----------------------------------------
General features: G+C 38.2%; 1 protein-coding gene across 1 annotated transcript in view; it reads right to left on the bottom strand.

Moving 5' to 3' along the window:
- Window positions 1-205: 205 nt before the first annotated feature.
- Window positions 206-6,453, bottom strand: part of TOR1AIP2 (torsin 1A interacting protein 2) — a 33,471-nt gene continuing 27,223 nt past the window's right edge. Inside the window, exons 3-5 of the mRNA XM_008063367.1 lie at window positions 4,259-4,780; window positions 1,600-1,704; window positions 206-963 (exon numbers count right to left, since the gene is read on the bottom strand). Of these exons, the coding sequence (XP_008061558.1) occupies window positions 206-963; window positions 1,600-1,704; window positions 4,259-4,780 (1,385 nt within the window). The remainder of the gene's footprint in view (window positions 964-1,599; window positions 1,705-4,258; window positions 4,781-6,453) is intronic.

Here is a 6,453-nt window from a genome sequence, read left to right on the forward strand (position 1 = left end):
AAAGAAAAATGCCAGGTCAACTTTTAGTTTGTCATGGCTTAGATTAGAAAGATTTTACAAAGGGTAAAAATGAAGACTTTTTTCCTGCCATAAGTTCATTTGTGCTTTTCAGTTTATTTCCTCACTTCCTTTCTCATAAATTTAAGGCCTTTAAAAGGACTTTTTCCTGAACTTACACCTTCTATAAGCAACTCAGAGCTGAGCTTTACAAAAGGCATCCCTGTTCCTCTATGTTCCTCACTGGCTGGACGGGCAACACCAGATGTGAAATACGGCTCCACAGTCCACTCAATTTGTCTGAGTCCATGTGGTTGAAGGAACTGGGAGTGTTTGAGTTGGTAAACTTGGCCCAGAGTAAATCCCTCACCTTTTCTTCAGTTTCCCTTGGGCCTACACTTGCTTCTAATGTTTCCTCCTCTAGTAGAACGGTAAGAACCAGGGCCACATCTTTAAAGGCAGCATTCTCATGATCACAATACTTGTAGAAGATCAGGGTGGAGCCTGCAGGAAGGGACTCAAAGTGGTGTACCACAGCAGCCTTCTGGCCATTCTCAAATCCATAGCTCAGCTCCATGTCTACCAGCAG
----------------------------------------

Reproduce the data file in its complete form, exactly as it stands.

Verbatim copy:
General features: G+C 38.2%; 1 protein-coding gene across 1 annotated transcript in view; it reads right to left on the bottom strand.

Moving 5' to 3' along the window:
- Window positions 1-205: 205 nt before the first annotated feature.
- Window positions 206-6,453, bottom strand: part of TOR1AIP2 (torsin 1A interacting protein 2) — a 33,471-nt gene continuing 27,223 nt past the window's right edge. Inside the window, exons 3-5 of the mRNA XM_008063367.1 lie at window positions 4,259-4,780; window positions 1,600-1,704; window positions 206-963 (exon numbers count right to left, since the gene is read on the bottom strand). Of these exons, the coding sequence (XP_008061558.1) occupies window positions 206-963; window positions 1,600-1,704; window positions 4,259-4,780 (1,385 nt within the window). The remainder of the gene's footprint in view (window positions 964-1,599; window positions 1,705-4,258; window positions 4,781-6,453) is intronic.

Here is a 6,453-nt window from a genome sequence, read left to right on the forward strand (position 1 = left end):
AAAGAAAAATGCCAGGTCAACTTTTAGTTTGTCATGGCTTAGATTAGAAAGATTTTACAAAGGGTAAAAATGAAGACTTTTTTCCTGCCATAAGTTCATTTGTGCTTTTCAGTTTATTTCCTCACTTCCTTTCTCATAAATTTAAGGCCTTTAAAAGGACTTTTTCCTGAACTTACACCTTCTATAAGCAACTCAGAGCTGAGCTTTACAAAAGGCATCCCTGTTCCTCTATGTTCCTCACTGGCTGGACGGGCAACACCAGATGTGAAATACGGCTCCACAGTCCACTCAATTTGTCTGAGTCCATGTGGTTGAAGGAACTGGGAGTGTTTGAGTTGGTAAACTTGGCCCAGAGTAAATCCCTCACCTTTTCTTCAGTTTCCCTTGGGCCTACACTTGCTTCTAATGTTTCCTCCTCTAGTAGAACGGTAAGAACCAGGGCCACATCTTTAAAGGCAGCATTCTCATGATCACAATACTTGTAGAAGATCAGGGTGGAGCCTGCAGGAAGGGACTCAAAGTGGTGTACCACAGCAGCCTTCTGGCCATTCTCAAATCCATAGCTCAGCTCCATGTCTACCAGCAG